Warning: there be spoilers ahead. If you haven’t listened to the podcast yet, you have been warned.
A friendly desert community where the sun is hot, the moon is beautiful, and mysterious lights pass overhead while we all pretend to sleep. Welcome… to Night Vale.
If an ambient snare / hi-hat / piano melody is playing in your head right now, then you’re already familiar with the podcast Welcome to Night Vale. If you’ve ever opened up a Tumblr dashboard, chances are good you’ve at least heard of the bi-monthly storytelling extravaganza by Jeffrey Cranor and Joseph Fink that, over the past two-odd years, has taken over the iTunes podcast charts, Comic-Cons, and my life. And if none of these things are true, what are you even doing with your time. Go listen to this podcast.
As a feminist writer and fiction junkie, I look for two things in my media: quality storytelling, and a basic adherence to the principles of equality, social justice, and representation. Now, it’s not necessary that something holds these principles up 100% of the time for me to fall in love with it. You can love media and still criticize it at the same time. Guys. I watched every episode of four seasons of The Real Housewives of New Jersey. I know.
(Team Jacqueline. Anyway.)
But the beautiful thing about Night Vale is that it doesn’t ask me to compromise. Amid its gloriously self-referential, convoluted storylines that somehow intersect with the fulfilling eclectic fatality of a tweaked-out spider’s web (listeners: I’m torn between Nazar al-Mujaheed and Marcus Vanston’s coffee table as my favorite bits), Night Vale’s creators make efforts toward dismantling the kyriarchy on a bi-weekly basis. And guys, it is awesome.
I could make a list of hundreds of tips mainstream media could take from Night Vale Community Radio, but this is a blog post, not a manifesto. So, here are five awesome elements of the podcast that make my feminist heart sing.
1. LGBTQ Representation, Without the Drama
Night Vale’s central romance takes place between Cecil, the velvet-voiced radio host, and the perfectly imperfect Carlos, seemingly surnamed The Scientist. Now, that’s a step in and of itself, since gay relationships are often mined as campy comic relief (Will and Grace, though long off the air, comes immediately to mind) or angst-ridden existential crises and ultimate tragedy.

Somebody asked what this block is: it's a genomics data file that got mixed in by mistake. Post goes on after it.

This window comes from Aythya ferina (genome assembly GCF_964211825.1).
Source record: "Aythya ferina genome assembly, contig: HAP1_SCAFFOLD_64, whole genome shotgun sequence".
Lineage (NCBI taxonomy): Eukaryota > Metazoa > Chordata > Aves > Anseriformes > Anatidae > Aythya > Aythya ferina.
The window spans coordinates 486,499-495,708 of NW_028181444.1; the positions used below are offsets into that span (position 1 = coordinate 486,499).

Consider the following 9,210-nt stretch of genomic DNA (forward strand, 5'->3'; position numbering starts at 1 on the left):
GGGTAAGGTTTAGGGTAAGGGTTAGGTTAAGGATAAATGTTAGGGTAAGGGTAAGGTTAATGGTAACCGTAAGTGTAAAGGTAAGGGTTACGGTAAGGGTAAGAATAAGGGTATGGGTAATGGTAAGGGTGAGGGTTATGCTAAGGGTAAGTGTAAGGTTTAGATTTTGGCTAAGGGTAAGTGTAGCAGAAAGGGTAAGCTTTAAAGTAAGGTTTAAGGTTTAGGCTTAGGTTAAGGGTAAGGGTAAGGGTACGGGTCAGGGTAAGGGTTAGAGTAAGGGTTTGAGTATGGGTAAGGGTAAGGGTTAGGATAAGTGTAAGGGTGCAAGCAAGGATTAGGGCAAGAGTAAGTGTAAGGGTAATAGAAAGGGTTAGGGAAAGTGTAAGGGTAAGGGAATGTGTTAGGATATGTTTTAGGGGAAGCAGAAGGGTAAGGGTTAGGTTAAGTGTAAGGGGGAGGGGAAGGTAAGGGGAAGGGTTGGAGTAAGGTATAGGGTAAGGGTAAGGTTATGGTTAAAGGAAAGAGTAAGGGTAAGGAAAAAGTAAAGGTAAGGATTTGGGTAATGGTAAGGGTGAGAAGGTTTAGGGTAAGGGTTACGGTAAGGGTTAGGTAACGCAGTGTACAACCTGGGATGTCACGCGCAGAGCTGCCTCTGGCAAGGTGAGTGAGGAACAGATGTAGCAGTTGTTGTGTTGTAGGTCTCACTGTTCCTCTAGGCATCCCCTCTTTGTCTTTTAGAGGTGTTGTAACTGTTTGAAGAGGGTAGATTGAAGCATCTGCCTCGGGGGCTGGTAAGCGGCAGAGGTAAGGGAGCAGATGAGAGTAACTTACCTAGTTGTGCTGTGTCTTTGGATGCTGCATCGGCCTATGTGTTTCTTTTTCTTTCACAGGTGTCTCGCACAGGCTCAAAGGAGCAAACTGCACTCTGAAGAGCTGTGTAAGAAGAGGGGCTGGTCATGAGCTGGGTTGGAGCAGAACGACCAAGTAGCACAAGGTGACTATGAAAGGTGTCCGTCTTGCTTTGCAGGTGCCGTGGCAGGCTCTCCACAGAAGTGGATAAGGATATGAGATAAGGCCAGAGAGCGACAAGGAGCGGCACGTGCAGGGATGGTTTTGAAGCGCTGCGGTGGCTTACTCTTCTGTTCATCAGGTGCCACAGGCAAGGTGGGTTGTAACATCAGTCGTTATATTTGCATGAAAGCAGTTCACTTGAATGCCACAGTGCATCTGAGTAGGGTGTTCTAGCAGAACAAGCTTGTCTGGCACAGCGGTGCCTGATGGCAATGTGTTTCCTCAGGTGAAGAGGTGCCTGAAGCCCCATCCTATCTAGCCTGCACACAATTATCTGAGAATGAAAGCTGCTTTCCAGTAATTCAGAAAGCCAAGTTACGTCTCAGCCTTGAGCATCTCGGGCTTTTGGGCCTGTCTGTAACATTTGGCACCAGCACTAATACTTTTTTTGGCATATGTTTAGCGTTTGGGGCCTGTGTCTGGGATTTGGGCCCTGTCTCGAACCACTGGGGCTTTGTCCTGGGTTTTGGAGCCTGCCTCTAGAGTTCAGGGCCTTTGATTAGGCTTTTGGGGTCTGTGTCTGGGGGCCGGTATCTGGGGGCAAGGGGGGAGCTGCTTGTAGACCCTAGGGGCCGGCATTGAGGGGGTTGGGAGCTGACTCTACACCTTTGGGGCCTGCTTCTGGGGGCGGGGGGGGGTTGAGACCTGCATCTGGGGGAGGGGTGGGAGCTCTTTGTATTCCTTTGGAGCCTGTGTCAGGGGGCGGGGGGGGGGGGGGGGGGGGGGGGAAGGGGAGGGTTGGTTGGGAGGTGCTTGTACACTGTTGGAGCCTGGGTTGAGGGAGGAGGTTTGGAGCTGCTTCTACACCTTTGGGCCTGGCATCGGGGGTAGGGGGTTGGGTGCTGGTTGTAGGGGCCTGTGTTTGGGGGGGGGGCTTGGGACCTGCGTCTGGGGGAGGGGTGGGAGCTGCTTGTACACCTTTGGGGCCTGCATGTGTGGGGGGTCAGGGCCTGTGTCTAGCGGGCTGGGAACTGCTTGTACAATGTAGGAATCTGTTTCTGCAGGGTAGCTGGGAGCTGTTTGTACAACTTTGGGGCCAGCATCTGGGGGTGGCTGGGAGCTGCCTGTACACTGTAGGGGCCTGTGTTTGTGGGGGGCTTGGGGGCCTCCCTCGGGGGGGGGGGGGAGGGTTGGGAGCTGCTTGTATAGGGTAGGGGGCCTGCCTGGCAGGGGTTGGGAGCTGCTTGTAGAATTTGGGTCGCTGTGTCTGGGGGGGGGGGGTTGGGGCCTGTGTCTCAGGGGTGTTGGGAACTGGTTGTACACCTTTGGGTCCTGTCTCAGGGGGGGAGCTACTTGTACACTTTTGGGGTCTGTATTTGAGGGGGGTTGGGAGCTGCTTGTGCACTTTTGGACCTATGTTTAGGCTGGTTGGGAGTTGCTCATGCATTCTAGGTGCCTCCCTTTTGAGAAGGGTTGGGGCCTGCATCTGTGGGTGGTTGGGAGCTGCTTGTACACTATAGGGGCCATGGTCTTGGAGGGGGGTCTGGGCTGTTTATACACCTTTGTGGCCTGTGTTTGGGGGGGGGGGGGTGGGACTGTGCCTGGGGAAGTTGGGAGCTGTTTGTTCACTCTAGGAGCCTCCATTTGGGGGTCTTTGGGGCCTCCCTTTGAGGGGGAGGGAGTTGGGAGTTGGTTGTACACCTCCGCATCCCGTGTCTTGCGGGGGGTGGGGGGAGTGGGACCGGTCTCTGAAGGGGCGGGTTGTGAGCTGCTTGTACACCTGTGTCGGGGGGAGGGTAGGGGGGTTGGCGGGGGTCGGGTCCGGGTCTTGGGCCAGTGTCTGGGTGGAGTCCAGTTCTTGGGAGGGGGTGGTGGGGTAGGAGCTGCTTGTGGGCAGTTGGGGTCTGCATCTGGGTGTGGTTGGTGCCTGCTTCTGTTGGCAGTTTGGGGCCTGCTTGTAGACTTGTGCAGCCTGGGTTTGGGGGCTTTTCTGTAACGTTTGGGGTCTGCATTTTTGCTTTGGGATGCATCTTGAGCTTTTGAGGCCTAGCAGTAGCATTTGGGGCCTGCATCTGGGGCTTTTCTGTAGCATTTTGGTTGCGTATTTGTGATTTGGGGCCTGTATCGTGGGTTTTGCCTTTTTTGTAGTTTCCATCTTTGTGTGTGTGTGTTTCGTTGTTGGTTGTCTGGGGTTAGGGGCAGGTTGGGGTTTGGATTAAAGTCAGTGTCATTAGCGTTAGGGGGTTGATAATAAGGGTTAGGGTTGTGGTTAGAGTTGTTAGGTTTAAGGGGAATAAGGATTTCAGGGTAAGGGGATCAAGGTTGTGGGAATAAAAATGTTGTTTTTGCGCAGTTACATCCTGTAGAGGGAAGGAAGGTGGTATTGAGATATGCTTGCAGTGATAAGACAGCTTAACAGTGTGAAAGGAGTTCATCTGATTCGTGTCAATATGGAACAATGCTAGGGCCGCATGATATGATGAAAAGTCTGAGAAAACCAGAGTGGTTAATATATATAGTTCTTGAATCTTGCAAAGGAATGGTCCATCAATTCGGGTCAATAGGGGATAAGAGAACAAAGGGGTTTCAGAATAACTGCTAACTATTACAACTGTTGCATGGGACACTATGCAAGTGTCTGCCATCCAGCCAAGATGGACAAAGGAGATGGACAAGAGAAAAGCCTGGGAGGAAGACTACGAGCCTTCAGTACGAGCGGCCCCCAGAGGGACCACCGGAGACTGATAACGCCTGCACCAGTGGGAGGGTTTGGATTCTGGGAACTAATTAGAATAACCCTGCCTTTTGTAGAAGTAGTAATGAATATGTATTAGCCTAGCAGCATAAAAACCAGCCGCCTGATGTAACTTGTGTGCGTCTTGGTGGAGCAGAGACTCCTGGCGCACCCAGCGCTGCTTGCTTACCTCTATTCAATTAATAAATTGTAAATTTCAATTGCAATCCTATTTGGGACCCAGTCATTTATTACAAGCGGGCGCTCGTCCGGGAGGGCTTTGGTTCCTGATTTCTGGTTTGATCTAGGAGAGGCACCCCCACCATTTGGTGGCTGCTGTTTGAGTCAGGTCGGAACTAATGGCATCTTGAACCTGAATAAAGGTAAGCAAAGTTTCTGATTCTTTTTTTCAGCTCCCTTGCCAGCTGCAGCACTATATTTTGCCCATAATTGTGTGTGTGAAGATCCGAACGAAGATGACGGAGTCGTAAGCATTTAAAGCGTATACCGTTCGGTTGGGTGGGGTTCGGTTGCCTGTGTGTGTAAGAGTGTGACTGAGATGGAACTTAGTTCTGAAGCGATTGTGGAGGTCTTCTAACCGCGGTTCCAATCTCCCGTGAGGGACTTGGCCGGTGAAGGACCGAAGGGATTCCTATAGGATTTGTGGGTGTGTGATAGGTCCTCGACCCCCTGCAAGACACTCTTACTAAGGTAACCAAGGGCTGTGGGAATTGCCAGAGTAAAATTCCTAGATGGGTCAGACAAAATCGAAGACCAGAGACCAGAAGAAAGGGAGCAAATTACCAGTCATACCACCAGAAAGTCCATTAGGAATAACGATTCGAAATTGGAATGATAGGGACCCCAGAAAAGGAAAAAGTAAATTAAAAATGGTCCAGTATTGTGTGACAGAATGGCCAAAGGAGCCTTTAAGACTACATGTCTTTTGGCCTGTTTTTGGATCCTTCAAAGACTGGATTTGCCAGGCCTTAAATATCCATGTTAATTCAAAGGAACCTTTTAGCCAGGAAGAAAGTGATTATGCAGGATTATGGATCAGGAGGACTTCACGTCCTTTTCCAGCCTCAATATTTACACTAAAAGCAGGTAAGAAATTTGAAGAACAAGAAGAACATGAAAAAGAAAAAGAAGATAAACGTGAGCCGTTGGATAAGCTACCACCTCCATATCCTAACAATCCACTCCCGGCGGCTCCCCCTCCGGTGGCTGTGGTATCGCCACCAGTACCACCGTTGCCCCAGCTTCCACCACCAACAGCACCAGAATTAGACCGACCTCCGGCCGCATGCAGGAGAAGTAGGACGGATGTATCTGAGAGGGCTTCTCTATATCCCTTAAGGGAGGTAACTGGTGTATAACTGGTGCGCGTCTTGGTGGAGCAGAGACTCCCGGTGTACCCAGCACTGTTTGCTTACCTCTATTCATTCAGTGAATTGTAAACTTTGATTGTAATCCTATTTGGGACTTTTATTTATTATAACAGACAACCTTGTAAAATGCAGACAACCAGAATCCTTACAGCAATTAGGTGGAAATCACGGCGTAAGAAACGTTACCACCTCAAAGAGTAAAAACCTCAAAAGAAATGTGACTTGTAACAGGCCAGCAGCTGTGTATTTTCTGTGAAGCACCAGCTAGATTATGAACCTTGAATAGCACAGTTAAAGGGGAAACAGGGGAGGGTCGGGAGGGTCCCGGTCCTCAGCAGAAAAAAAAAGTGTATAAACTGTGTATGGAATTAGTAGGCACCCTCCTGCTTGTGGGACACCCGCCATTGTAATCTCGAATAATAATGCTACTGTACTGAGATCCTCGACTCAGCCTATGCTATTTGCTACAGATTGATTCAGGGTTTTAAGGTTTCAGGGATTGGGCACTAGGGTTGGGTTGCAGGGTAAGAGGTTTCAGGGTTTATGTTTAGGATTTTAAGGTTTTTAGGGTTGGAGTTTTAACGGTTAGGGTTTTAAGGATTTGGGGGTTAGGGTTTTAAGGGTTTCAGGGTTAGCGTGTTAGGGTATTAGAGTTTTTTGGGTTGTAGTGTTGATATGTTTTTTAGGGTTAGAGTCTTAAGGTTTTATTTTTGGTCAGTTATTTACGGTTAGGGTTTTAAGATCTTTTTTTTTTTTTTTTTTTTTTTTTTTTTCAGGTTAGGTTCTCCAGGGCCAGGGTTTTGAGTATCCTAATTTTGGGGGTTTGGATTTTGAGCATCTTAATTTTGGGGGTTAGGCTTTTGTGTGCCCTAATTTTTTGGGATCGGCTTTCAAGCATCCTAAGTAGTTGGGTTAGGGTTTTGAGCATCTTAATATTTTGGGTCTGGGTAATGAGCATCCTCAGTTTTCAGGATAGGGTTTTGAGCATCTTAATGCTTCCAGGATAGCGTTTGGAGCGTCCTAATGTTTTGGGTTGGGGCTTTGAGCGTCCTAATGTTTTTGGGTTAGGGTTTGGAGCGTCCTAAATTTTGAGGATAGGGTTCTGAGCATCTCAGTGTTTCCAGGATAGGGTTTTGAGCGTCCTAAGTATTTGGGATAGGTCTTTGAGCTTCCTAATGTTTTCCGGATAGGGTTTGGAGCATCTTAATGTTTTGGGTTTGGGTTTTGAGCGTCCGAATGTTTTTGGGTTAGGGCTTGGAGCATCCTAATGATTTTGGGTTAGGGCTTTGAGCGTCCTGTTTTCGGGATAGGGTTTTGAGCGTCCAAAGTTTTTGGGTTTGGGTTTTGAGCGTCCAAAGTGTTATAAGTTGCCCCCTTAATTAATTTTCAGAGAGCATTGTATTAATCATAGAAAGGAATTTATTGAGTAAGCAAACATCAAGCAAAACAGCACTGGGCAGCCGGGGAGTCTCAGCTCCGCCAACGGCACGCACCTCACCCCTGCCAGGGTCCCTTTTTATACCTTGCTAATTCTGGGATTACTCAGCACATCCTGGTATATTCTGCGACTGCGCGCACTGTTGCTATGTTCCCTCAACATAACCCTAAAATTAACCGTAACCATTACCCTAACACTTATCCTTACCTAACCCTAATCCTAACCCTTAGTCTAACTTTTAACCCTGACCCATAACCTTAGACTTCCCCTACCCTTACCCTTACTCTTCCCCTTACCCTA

This isn’t to deny the weight and gravity LGBTQ folks face when coming out in our homophobic society. I’m not suggesting that discounting the serious struggles homophobia creates is the way to go.
But as a counterpoint: science fiction and storytelling are just that: fiction. And Night Vale invents a world in which being gay is exactly as interesting as being straight, or being a five-headed dragon. (Okay, it’s a little less interesting than being a dragon.) Cecil and Carlos’ romance develops as a caring, nuanced, consensual, unbelievably adorable relationship between two adults for whom sexuality is just another aspect of their identity, not something that needs to be questioned or torn apart or defended to anyone.
My favorite example is what can, if you squint, be called Cecil’s coming-out. The character Old Woman Josie asks him why they don’t go bowling like they used to. Cecil replies,
“I don’t know. There has been a tiny underground army living under the bowling alley, and they’ve declared war on all of us. They injured my new boyfriend. Also, I have a new boyfriend. Listen, we should totally get the team back together and go to League Night again.”
That’s what I mean. There’s so much craziness going on in Night Vale that a radio host’s sexuality could seriously not be less of an issue. Looking at our own current events, there’s a lesson there for us to think about.
2. Saying No to Whitewashed Casting
I don’t know a single listener that doesn’t have a small crush on Carlos the Scientist, possibly because Cecil, our narrator, “fell in love instantly” the moment Carlos entered town. He fell in love with Carlos’ perfect eyes, his perfect teeth like a military cemetery, his perfect hair (especially his perfect hair). And Carlos, quite unequivocally, is hispanic. Take that, mainstream media’s tendency to whitewash sympathetic characters (cough cough Exodus: Gods and Kings).
As if this wasn’t already pretty awesome, there’s the casting of Carlos’ voice actor to take into account. To begin with, Carlos was voiced by co-creator Jeffrey Cranor. But following that, latino actor Dylan Marron was recast into the role. Why? In Cranor’s words,